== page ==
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Press Release

Nigerian National Pleads Guilty to Defrauding Victims Using Online Scams

For Immediate Release
U.S. Attorney's Office, District of Massachusetts

BOSTON – A Nigerian national pleaded guilty yesterday in connection with defrauding victims using various online scams during the COVID-19 pandemic.

Esogie Osawaru, 27, pleaded guilty to one count of wire fraud. U.S. Senior District Court Judge Douglas P. Woodlock scheduled sentencing for March 11, 2021. Osawaru was arrested in June 2020 along with a co-defendant, Nosayamen Iyalekhue.

Osawaru and, allegedly, Iyalekhue participated in a series of romance, pandemic unemployment insurance, and other online scams designed to defraud victims by convincing them to send money to accounts controlled by the defendants. To carry out the scams, the defendants allegedly used false foreign passports in the names of others, but with their photos, to open numerous bank accounts, and in turn directed the victims to send money to these accounts. Osawaru and, allegedly, Iyalekhue then rapidly withdrew the victims’ money from various bank branches and ATMs, often multiple times during a single day. It is alleged that the schemes included collecting unemployment insurance in the name of others during the COVID-19 pandemic.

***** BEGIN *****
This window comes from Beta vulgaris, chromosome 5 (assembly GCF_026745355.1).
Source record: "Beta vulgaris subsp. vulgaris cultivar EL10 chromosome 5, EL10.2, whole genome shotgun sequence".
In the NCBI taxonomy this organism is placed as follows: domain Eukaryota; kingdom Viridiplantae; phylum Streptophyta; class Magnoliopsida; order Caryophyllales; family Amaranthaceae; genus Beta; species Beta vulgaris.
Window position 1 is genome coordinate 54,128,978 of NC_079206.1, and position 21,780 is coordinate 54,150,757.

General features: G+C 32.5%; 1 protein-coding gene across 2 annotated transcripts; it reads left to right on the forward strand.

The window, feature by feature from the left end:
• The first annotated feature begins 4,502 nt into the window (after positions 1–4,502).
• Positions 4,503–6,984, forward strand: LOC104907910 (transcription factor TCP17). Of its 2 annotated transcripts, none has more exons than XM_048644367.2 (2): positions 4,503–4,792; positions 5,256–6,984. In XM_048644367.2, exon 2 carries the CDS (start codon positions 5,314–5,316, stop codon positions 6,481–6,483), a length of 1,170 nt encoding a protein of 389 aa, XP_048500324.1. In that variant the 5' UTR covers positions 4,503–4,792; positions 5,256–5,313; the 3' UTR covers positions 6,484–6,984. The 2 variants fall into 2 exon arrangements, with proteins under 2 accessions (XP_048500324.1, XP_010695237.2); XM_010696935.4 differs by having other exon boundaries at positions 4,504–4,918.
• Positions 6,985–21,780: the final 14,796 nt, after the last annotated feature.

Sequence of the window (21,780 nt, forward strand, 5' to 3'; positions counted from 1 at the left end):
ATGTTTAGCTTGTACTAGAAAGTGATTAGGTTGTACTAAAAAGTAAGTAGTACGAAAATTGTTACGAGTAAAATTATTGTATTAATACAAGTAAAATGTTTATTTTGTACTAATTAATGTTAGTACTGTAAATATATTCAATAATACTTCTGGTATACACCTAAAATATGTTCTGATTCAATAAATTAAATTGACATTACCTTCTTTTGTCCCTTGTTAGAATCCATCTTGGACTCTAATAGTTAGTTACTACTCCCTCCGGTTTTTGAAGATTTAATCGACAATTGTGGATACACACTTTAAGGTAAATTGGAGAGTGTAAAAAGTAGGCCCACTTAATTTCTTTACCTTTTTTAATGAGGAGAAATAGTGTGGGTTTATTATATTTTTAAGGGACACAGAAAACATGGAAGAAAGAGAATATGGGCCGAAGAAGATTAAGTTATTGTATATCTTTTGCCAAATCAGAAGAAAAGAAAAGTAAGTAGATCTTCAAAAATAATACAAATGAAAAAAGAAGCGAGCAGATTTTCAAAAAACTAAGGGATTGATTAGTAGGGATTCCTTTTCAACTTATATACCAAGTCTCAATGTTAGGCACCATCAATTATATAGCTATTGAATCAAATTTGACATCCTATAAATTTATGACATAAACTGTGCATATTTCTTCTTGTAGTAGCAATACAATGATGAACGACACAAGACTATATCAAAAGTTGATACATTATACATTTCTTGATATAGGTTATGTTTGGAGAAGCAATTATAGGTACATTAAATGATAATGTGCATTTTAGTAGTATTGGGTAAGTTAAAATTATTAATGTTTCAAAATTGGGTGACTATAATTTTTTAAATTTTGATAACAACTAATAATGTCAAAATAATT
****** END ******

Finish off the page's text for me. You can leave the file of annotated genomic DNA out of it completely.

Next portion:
The charging statute provides for a sentence of up to 20 years in prison, three years of supervised release, a fine of up to $250,000 or twice the gross gain or loss, whichever is greater, and forfeiture. The defendant is also subject to deportation proceedings. Sentences are imposed by a federal district court judge based upon the U.S. Sentencing Guidelines and other statutory factors.

United States Attorney Andrew E. Lelling and Joseph R. Bonavolonta, Special Agent in Charge of the Federal Bureau of Investigation, Boston Field Division made the announcement. Assistant U.S. Attorney Sara Miron Bloom of Lelling’s Securities, Financial and Cyber Fraud Unit is prosecuting the case.

The details contained in the charging documents are allegations. The remaining defendant is presumed innocent unless and until proven guilty beyond a reasonable doubt in a court of law.

Updated November 13, 2020

Financial Fraud